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March 31, 2011

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Date: Thu, 31 Mar 2011 10:32:42
From: TomDispatch <>
Subject: Tomgram: Andy Kroll, Union-Busting or Republican-Busting in Wisconsin?

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March 31, 2011
Tomgram: Andy Kroll, Union-Busting or Republican-Busting in Wisconsin?

One hundred years ago, 146 people, mostly young immigrant women, died in a
fire at the Triangle Shirtwaist Company in downtown New York City, a
building lacking sprinkler systems, fire walls, or adequate fire escapes.
Onlookers watched horrified, writes historian Steve Fraser, as many of the
trapped workers jumped to their deaths from upper-story windows. Those below
?talked of the sky raining flaming bodies.?

Anger at the unnecessarily harsh and dangerous working conditions that
caused such a toll was widespread. One hundred thousand New Yorkers would
file past the coffins of the dead workers.  Within days, 350,000 New Yorkers
would take to the streets in a massive march of protest -- many, adds
Fraser, ?to vent their anger and express their determination that tragedies
such as this should never be allowed to happen again.?  That moment is now
considered a turning point for the movement to improve working conditions in

That was then, of course, and until this February, the centennial
anniversary of that tragedy would have been considered nothing more than
history, and those thinking about it sentimentalists for a bygone era when
people cared about and organized around the needs of working people in this
country. No one would have imagined that those sorts of mass protests over
the conditions of working people would ever again leave the history books
for the streets of America. But as in the Middle East, so here, it?s often
true that what no one expects or predicts happens, that one day the streets
in Madison, Wisconsin, or Cairo, Egypt, suddenly, miraculously begin to
fill. Now, in a moment when labor is under assault and some leading
politicians seem to be dreaming of returning American workers to a state of
powerlessness not seen in perhaps 80 years, something?s happening, even if
we don?t know what it is, Mr. Jones.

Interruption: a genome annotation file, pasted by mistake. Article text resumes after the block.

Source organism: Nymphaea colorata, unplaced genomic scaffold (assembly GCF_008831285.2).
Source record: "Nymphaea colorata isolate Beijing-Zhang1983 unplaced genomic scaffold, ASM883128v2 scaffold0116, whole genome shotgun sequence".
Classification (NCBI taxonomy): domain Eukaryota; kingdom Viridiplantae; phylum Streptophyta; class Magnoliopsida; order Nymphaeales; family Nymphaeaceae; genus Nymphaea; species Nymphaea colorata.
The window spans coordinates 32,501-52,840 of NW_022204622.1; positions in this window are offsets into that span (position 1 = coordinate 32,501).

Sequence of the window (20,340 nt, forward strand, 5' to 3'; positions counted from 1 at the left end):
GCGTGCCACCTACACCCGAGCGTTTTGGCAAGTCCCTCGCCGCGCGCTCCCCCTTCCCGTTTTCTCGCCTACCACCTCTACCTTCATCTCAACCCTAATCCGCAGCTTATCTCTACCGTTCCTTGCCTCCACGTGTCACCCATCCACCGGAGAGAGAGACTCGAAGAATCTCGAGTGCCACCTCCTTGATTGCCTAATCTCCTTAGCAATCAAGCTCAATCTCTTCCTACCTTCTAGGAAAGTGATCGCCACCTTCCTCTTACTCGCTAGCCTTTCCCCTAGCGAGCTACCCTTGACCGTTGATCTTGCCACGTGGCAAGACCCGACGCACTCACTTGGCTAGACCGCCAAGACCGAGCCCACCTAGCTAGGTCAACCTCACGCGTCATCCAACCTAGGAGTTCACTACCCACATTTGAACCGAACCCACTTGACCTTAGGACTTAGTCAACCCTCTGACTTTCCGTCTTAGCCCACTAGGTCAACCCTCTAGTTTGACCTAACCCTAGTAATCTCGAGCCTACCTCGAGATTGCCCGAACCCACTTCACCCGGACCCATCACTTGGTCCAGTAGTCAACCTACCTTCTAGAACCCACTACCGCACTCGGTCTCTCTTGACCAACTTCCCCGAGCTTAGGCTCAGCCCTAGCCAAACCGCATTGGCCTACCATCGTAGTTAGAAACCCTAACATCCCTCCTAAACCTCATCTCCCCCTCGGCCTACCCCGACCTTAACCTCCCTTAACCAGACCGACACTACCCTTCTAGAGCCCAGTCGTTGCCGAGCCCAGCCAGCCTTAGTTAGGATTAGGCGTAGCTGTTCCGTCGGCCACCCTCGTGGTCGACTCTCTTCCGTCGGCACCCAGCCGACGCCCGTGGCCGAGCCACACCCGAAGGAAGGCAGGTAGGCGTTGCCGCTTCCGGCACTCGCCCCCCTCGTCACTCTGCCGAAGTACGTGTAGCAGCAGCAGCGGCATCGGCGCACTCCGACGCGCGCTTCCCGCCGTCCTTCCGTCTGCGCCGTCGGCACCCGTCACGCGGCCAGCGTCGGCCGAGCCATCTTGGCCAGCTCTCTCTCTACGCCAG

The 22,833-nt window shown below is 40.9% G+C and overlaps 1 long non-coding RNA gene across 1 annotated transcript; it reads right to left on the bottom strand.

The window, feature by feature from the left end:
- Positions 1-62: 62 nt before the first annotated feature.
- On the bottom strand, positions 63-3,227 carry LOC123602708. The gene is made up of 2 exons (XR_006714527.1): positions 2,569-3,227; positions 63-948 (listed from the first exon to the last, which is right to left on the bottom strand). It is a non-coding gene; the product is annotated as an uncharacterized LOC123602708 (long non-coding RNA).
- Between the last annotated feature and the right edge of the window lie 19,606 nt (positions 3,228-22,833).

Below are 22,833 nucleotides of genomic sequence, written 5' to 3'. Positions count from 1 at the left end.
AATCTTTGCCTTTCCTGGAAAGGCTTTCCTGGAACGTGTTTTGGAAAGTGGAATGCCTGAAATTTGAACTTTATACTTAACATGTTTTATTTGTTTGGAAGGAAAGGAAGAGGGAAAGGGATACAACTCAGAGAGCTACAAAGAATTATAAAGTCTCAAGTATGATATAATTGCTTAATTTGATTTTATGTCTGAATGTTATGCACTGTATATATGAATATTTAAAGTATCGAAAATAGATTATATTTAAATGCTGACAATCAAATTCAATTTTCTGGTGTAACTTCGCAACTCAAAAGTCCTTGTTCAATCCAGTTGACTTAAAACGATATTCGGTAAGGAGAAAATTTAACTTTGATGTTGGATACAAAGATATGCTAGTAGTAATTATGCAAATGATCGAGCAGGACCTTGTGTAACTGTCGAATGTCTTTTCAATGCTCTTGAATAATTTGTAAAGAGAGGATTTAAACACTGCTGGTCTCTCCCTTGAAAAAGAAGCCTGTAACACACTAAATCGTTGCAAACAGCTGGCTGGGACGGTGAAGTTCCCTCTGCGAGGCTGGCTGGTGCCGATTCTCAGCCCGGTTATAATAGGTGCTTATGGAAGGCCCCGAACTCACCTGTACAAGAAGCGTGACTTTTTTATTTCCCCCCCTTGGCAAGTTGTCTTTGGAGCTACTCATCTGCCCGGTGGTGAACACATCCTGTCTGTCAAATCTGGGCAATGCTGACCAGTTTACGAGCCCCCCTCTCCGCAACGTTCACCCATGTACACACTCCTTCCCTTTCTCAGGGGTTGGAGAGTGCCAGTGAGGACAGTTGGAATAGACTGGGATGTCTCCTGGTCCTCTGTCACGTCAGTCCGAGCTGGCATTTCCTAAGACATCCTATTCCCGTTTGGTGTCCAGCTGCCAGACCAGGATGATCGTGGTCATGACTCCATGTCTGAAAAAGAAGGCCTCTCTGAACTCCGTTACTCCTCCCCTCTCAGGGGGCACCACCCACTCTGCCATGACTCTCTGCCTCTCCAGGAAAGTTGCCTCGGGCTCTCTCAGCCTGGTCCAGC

What occurred in Madison may already be altering the normal political
landscape of this country. The question is whether it will also, perhaps in
unexpected ways, create a new terrain beyond the usual electoral politics.
TomDispatch associate editor Andy Kroll covered the Madison protests for
Mother Jones magazine and for this site in a stirring piece, ? Cairo in
Wisconsin.? Now, he begins to explore the spread of what might be called
"the Madison effect" and the changing contours of political America. (To
catch Timothy MacBain?s latest TomCast audio interview in which Kroll
discusses his time in Madison and the larger meaning of those protests,
click  here, or download it to your iPod  here.) Tom

       Return to Wisconsin
       The Beginning or the End?
       By Andy Kroll

       It is easy to see the beginnings of things, and harder to see
       the ends.
       -- Joan Didion

       In the February weeks I spent in snowy Madison, Wisconsin, that
       line of Didion's, the opening of her 1967 essay "Goodbye to All
       That," ricocheted through my mind as I tried to make sense of
       the massive protests unfolding around me. What was I witnessing?
       The beginning of a new movement in this country -- or the end of
       an existing one, the last stand of organized labor? Or could it
       have been both?

       None of us on the ground could really say. We were too close to
       the action, too absorbed by what was directly in front of us.

       Click here to read more of this dispatch.


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this is where the gesture comes in

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